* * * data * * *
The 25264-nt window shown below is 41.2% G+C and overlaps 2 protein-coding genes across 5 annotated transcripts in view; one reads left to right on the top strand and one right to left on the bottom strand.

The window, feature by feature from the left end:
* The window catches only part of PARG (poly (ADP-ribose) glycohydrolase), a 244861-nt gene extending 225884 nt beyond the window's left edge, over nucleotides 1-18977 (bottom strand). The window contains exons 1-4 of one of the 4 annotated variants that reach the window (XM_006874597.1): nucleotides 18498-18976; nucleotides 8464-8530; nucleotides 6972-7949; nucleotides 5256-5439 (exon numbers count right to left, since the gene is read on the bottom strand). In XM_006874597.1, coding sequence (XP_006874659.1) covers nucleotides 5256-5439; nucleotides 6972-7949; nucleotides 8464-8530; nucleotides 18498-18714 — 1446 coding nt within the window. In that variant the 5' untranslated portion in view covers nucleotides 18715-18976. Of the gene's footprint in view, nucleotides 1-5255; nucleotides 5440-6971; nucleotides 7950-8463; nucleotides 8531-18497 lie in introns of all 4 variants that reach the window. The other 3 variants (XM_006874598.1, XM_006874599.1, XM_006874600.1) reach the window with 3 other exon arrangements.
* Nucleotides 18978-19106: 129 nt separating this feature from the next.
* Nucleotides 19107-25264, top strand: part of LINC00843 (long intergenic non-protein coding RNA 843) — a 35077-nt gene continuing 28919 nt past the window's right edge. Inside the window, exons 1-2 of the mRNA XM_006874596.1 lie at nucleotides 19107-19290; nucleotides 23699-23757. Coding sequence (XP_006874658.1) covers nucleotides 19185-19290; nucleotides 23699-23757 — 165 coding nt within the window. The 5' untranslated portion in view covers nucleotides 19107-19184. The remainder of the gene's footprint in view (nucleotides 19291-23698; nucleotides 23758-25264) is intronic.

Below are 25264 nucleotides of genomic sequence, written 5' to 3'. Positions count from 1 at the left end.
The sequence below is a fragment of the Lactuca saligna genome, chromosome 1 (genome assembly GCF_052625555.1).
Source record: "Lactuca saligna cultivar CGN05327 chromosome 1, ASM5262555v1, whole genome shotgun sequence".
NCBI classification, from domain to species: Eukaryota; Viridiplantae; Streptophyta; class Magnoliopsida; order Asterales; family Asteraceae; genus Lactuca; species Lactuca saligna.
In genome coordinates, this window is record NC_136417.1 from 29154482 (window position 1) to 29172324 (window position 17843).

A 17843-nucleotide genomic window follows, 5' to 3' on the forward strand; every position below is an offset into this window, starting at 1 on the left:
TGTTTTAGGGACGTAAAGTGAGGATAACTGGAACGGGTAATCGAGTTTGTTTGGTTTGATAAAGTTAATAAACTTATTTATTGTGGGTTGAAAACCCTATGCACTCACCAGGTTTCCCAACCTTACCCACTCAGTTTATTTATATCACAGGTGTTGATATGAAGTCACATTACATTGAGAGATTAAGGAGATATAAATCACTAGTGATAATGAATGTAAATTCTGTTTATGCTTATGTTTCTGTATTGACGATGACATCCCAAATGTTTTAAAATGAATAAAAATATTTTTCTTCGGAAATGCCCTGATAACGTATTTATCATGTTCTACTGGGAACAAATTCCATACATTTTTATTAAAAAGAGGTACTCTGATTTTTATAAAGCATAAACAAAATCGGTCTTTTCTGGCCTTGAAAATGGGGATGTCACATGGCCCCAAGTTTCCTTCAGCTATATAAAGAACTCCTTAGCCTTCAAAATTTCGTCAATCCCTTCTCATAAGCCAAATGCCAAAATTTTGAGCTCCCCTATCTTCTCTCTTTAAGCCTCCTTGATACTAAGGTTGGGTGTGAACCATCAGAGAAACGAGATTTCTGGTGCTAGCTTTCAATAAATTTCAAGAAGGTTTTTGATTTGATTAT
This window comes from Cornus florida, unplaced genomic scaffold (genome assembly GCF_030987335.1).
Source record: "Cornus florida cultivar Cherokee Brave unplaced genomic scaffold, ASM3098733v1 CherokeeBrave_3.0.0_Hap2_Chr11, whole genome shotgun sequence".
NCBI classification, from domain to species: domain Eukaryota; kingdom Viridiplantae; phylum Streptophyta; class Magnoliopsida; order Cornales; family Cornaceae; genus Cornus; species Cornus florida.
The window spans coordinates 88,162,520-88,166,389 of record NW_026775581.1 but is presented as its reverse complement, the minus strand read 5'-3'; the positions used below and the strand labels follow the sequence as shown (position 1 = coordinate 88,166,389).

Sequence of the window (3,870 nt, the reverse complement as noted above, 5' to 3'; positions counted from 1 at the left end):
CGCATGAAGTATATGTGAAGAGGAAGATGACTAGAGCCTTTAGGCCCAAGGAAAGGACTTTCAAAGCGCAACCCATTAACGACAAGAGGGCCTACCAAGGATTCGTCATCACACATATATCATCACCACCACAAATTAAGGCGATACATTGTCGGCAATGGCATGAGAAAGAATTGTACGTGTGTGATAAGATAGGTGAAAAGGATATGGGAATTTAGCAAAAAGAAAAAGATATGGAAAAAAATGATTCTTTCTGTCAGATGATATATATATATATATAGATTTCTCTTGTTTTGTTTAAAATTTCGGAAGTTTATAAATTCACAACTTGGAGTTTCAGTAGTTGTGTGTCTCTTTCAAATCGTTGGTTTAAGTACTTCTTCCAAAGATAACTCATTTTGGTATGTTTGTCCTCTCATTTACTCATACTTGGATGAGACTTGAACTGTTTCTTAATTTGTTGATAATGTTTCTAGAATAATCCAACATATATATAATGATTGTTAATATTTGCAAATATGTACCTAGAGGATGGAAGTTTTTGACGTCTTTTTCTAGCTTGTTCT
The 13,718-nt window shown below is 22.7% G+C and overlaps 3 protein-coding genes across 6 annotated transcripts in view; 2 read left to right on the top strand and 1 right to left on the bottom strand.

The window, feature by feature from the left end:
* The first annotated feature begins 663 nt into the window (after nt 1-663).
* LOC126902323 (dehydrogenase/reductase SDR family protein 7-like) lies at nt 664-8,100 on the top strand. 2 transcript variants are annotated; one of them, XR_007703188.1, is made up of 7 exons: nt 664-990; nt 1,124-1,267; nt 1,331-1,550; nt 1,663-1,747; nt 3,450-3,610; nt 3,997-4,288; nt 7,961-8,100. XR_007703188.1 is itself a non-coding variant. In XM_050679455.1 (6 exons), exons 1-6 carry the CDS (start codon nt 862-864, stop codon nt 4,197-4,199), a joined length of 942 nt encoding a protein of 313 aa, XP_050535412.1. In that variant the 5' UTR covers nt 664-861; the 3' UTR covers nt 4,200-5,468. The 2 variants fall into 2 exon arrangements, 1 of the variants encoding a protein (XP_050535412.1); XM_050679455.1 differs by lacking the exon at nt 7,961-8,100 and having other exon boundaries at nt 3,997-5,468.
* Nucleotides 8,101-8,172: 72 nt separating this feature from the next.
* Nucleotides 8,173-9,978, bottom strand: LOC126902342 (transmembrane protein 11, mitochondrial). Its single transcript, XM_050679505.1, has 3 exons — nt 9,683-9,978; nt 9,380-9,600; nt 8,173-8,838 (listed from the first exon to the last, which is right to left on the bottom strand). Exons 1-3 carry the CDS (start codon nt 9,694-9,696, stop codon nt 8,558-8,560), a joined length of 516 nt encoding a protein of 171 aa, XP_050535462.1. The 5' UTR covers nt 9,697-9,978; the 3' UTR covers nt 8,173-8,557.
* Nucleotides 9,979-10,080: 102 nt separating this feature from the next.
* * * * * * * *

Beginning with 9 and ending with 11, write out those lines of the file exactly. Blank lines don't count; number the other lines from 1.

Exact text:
NCBI classification, from domain to species: Eukaryota; Viridiplantae; Streptophyta; class Magnoliopsida; order Asterales; family Asteraceae; genus Lactuca; species Lactuca saligna.
In genome coordinates, this window is record NC_136417.1 from 29154482 (window position 1) to 29172324 (window position 17843).

A 17843-nucleotide genomic window follows, 5' to 3' on the forward strand; every position below is an offset into this window, starting at 1 on the left: